Israel Scheduled to Defend Itself Against Genocide Accusations on Thursday - GV Wire - Explore. Explain. Expose
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Israel Scheduled to Defend Itself Against Genocide Accusations on Thursday



South Africa files a case with the International Court of Justice against Israel, alleging war crimes in Gaza. (AP File)
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South Africa has lodged a complaint with the International Court of Justice in The Hague, accusing Israel of committing war crimes in the Gaza Strip.

The initial hearing is scheduled for Thursday, with Israel planning to actively participate in the court proceedings. The immediate goal for Israel is to prevent the court from ordering an immediate halt to its operations in Gaza, as requested by South Africa.

The Role of the International Court of Justice

The ICJ, unlike the International Criminal Court, handles legal disputes between states and has the authority to deliberate on issues such as genocide. Israel does not recognize the ICC’s authority, which is currently investigating allegations of war crimes committed by both Israel and the Palestinians.

However, Israel is a signatory to the United Nations Convention on the Prevention and Punishment of the Crime of Genocide, which gives the ICJ the authority to hear South Africa’s complaint.

South Africa alleges that Israel is committing genocide in the Gaza Strip and failing to punish those inciting genocide. It accuses Israel of “indiscriminate use of force and forcible removal of inhabitants,” and claims that Israel’s actions meet the criteria for genocide.

South Africa seeks an immediate halt to actions that could be considered genocidal and is asking the court to order Israel to allow displaced Palestinians to return to their homes in Gaza, stop denying them food, water, and humanitarian aid, ensure that Israelis are not inciting genocide, punish those who do, and allow an independent investigation of its actions.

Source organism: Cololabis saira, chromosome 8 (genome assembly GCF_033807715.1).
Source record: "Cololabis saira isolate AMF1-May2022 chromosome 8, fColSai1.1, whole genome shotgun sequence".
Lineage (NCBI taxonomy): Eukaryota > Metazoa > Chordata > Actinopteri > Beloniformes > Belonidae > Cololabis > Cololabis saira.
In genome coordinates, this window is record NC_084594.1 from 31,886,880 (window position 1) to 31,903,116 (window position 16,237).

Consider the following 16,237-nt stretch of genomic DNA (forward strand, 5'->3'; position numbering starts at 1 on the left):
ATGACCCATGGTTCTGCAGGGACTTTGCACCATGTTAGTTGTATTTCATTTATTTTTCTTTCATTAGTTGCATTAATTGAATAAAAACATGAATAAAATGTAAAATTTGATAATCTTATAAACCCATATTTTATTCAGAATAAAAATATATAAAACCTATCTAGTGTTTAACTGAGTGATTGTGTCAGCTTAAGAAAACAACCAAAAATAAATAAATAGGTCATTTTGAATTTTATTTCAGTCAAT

The ICJ proceedings could last several years, but South Africa wants an immediate declaration that Israel is committing acts that could be considered genocide. If the court rules in favor of South Africa, it could lead to Israel’s isolation, sanctions against it or Israeli companies, and other international repercussions. The proceedings could also influence the ICC’s investigation into alleged war crimes.

Israel’s Legal Team

Israel has appointed retired Supreme Court President Aharon Barak to represent it on the judge’s panel and has retained British international legal scholar Prof. Malcolm Shaw to defend against South Africa’s submission.

Israel is keen to prove that the allegations against it are unfounded and will argue that it is doing everything possible to prevent harm to innocents, frequently allowing humanitarian aid into Gaza, and only acting against Hamas.

Read more at Haaretz.


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